Blowing Up Maine
“I’m the one who upped the ante in landscape painting,” Katz replied in no uncertain terms. “When you stand in front of one of my paintings you are in the landscape.”
If so, that’s in large part because Katz’s landscapes are so BIG. The Farnsworth show includes a pair of monumental flutters of maple leaves, a series of “Homage to Monet” paintings of water lilies, and a wallpaper-like painting of buttercups. Each of these paintings measures 6 x 12 feet. The grandest of all is “Water Hyacinth,” a frieze of aquatic leaves 4 feet by 20 feet.
Alex Katz’s approach to the Maine landscape is to zoom in and then blow things up. When it works, it does so because Katz excels at translating the immediacy of drawing to the much slower medium of painting. When it doesn’t, as in one of the water lily paintings, a picture of two little gray men in a canoe adrift on a white canvas, and a sunset through trees nocturne, it’s because neither the subject matter nor the painter’s droll, uninflected style are compelling enough to warrant being blown up so large.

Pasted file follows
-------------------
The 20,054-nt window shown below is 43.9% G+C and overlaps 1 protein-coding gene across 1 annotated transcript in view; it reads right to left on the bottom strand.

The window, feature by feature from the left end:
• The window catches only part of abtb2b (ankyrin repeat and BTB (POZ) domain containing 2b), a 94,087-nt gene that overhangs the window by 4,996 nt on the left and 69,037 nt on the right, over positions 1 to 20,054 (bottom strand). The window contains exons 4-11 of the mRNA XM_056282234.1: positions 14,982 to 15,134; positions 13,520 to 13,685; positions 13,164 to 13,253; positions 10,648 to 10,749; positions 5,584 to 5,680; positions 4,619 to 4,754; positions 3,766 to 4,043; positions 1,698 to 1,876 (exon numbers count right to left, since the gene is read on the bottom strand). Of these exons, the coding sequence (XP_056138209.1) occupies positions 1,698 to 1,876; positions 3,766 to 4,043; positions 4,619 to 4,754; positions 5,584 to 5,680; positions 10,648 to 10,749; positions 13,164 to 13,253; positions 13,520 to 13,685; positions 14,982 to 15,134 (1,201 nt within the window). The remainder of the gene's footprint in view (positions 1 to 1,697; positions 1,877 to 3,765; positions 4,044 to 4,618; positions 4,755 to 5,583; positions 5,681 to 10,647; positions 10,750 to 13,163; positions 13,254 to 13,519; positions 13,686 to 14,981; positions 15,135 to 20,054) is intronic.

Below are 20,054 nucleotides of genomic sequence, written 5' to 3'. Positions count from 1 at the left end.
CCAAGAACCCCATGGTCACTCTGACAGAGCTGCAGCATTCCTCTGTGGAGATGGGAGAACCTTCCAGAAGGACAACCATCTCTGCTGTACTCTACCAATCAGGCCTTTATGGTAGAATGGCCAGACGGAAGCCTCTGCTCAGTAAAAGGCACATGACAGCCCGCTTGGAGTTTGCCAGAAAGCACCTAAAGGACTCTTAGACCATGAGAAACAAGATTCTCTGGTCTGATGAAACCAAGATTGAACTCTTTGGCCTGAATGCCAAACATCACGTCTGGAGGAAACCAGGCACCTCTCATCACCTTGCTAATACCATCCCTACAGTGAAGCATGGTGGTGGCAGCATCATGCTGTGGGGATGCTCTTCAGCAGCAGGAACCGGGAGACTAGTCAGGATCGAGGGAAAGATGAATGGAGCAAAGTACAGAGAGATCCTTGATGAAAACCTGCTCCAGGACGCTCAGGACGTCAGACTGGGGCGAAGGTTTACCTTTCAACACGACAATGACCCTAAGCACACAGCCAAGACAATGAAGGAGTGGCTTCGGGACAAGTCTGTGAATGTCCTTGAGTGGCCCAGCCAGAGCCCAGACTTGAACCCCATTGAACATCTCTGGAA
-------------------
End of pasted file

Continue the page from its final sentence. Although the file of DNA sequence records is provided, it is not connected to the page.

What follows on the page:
Katz likes to say that his paintings have no meanings, no messages, nothing to get between the viewer and appearances. What they do have, however, is ambition, the drive to make the people and places of his life the stuff of art history. Most of time he’s successful.
[Farnsworth Art Museum, 16 Museum St., Rockland ME, 207-596-6457]